TAX DEDUCTIBILITY OF LONG-TERM CARE SERVICES & ASSISTED LIVING
Well it is that time of year again and many of our clients are inquiring about the tax deductibility of assisted living expenses. Although we are not tax advisors, below is an article and a local resource that you may find helpful.
The Health Insurance Portability and Accountability Act of 1996 (HIPPA) gave rise to the favorable tax provisions relating to long-term care services as an incentive for individuals to take financial responsibility for their long-term care needs. These incentives broadened the medical expense deduction on Schedule A to include unreimbursed expenses for qualified long-term care services.
Qualified long-term care services are deductible from gross income as an itemized deduction to the extent the taxpayer’s total of unreimbursed medical expenses exceeds 10% of adjusted gross income.
Qualified long-term care services means necessary diagnostic, preventive, therapeutic, curing, treating, mitigating and rehabilitative services, and maintenance or personal care services that are required by a chronically ill individual and that are provided pursuant to a plan of care prescribed by a licensed health care practitioner.
A chronically ill individual as defined by the Committee Report is an individual who has been certified within the previous 12 months by a licensed health care practitioner as (1) being unable to perform (without substantial assistance) at least two activities of daily living (ADL) for at least 90 days due to a loss of functional capacity; (2) having a similar level of disability as determined under regulations prescribed by the Secretary of the Treasury in consultation with the Secretary of Health and Human Services, or (3) requiring substantial supervision to protect such individual from threats to health and safety due to severe cognitive impairment. Activities of daily living (ADL) are eating, toileting, transferring, bathing, dressing and continence.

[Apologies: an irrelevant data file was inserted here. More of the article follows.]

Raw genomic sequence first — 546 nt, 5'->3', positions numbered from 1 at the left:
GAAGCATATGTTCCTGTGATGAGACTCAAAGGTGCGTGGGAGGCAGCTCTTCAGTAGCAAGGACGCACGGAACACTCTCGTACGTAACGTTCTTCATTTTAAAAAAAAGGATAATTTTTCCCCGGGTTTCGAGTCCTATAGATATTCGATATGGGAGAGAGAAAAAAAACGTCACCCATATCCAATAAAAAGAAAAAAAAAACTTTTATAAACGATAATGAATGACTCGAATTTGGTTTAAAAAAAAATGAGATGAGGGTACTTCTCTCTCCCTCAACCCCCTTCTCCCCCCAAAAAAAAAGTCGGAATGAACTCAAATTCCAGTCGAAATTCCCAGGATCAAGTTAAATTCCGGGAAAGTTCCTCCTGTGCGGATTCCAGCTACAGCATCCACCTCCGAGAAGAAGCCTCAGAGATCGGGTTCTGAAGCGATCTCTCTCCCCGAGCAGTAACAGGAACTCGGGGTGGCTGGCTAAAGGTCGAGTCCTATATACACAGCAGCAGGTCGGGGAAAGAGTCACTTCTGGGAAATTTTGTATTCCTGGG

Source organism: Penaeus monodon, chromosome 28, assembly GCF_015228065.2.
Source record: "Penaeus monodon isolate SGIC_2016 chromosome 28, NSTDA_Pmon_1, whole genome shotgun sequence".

A licensed health care practitioner is a physician (as defined in Sec. 1861(r)(l) of the Social Security Act) and any registered professional nurse, licensed social worker or other individual who meets such requirements as may be prescribed by the Secretary of the Treasury.
The HIPPA Act cleared up many of the uncertainties as to whether various expenditures for home care qualified for the medical expense deduction. Now, qualified long-term care services include maintenance or personal care services.
Maintenance and personal care services are defined as care for which its primary purpose is providing a chronically ill individual with needed assistance with his or her disabilities (including protection from threats to health and safety due to severe cognitive impairment).
These services include meal preparation, household cleaning, and similar services that a chronically ill person is unable to perform. The services do not have to be performed in a nursing home, nor must they be performed by a licensed medical professional. As long as the services are provided under a plan of care prescribed by a licensed healthcare practitioner, the cost of an attendant to assist a chronically ill person in his or her daily living activities qualifies.